Freedom Chat's End-to-End Encryption (E2EE)

In this article we provide a detailed analysis of Freedom Chat’s end-to-end encryption as well as snippets of our actual code base. If you would like to read our white paper you can do so here. 1/15/24

End-to-End Encryption in Freedom Chat

End-to-end encryption (E2EE) is crucial for modern messaging apps and is designed to prevent anyone other than the intended recipient of a message from reading it. When E2EE is not implemented (either knowingly or improperly), not only can the provider of the messaging app you’re using be able to read your messages but malicious hackers and even government agencies can too. In fact, research estimates that over 5.5 billion unencrypted texts are sent each day!

We created Freedom Chat to give everyone control over their digital lives where you can communicate with whomever you want (privately), protect your data, avoid having your conversations “leaked” or read by nosey tyrants.

End-to-End Encryption Meaning

End-to-end encryption works by leveraging asymmetric cryptography, a kind of encryption first invented by the GCHQ in 1973 but was kept classified until 1997. The general public version of this kind of encryption was published a few years later in 1977 by Rivest, Shamir and Adleman who founded the company bearing their name, RSA. Asymmetric cryptography is at the core of modern communication: almost all internet or phone communications are protected using asymmetric cryptography (including the internet connection you’re using to read this article).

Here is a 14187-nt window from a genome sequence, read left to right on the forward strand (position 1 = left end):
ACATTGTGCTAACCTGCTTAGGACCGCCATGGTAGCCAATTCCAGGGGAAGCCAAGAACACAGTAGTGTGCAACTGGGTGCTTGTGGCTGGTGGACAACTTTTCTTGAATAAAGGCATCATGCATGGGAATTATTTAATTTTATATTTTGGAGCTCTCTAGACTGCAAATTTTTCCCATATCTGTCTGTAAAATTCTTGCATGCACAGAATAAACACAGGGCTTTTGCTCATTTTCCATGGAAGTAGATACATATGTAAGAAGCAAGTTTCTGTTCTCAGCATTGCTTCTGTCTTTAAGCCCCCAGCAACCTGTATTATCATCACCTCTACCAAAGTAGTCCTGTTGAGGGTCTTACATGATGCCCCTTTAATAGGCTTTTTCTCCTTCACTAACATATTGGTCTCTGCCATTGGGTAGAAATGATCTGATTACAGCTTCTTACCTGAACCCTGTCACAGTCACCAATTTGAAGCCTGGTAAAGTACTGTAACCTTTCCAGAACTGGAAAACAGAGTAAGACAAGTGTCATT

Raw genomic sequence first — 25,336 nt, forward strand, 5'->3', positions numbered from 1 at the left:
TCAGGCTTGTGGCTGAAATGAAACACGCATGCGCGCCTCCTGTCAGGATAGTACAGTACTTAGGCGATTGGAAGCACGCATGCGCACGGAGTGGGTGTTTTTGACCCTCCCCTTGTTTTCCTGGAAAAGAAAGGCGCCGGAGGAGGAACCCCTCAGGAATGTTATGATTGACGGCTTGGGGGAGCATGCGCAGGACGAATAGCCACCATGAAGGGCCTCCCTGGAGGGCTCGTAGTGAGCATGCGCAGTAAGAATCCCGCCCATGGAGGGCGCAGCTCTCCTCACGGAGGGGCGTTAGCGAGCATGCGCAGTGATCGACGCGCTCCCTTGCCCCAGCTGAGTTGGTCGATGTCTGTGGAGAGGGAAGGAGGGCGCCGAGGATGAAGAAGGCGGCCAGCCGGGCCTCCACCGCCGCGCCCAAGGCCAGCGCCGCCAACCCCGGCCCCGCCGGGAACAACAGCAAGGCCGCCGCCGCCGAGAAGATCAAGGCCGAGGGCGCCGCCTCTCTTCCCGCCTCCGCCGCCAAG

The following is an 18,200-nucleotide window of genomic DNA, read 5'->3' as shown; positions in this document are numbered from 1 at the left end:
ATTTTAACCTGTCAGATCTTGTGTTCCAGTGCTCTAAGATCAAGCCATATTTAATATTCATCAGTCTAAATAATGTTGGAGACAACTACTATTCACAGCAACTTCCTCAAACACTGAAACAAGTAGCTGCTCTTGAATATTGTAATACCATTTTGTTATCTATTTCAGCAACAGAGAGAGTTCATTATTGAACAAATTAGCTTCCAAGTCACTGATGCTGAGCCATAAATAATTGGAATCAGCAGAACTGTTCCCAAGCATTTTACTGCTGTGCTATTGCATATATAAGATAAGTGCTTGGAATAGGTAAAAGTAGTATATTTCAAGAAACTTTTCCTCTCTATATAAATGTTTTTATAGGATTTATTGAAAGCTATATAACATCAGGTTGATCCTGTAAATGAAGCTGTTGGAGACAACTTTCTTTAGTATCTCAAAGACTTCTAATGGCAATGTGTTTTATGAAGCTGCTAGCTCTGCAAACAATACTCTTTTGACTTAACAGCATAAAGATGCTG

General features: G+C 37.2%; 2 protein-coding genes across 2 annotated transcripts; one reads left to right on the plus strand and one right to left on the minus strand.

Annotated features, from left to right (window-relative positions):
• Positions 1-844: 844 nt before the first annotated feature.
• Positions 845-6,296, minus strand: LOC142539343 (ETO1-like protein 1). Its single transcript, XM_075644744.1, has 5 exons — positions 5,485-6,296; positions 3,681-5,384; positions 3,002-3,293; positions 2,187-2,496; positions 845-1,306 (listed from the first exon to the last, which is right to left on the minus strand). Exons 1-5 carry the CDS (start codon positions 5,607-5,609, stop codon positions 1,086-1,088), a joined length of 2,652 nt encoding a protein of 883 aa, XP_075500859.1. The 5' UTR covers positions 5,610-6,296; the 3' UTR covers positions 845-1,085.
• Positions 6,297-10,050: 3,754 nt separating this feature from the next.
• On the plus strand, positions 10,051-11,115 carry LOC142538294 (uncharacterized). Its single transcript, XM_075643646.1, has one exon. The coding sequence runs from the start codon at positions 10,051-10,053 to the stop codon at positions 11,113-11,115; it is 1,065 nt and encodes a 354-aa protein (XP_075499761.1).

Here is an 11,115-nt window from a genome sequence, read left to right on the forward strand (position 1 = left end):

The way such algorithms work is based on each participant generating a “private key”, which is kept private. From this private key, the participant derives the corresponding “public key”, and shares it publicly. Using someone’s public key, a user can encrypt a message that only the bearer of the private key will be able to decrypt. Often, a public key is compared to an open vault, and the private key is compared to the code of that vault: anyone can close the vault, but only the person who knows the code can open it back.

Freedom Chat end-to-end encryption

In essence, when a user wants to encrypt a message for another user, they simply use the recipient’s public key to encrypt it. The encrypted message is then sent via Freedom Chat servers, and the recipient uses their private key to decrypt it.

Freedom Chat end-to-end encryption

In Freedom Chat, RSA keys with a modulus size of 4096 bits for asymmetric cryptography are generated upon account creation, then stored encrypted with a symmetric key safely stored in the device’s keychain.

Trust On First-Use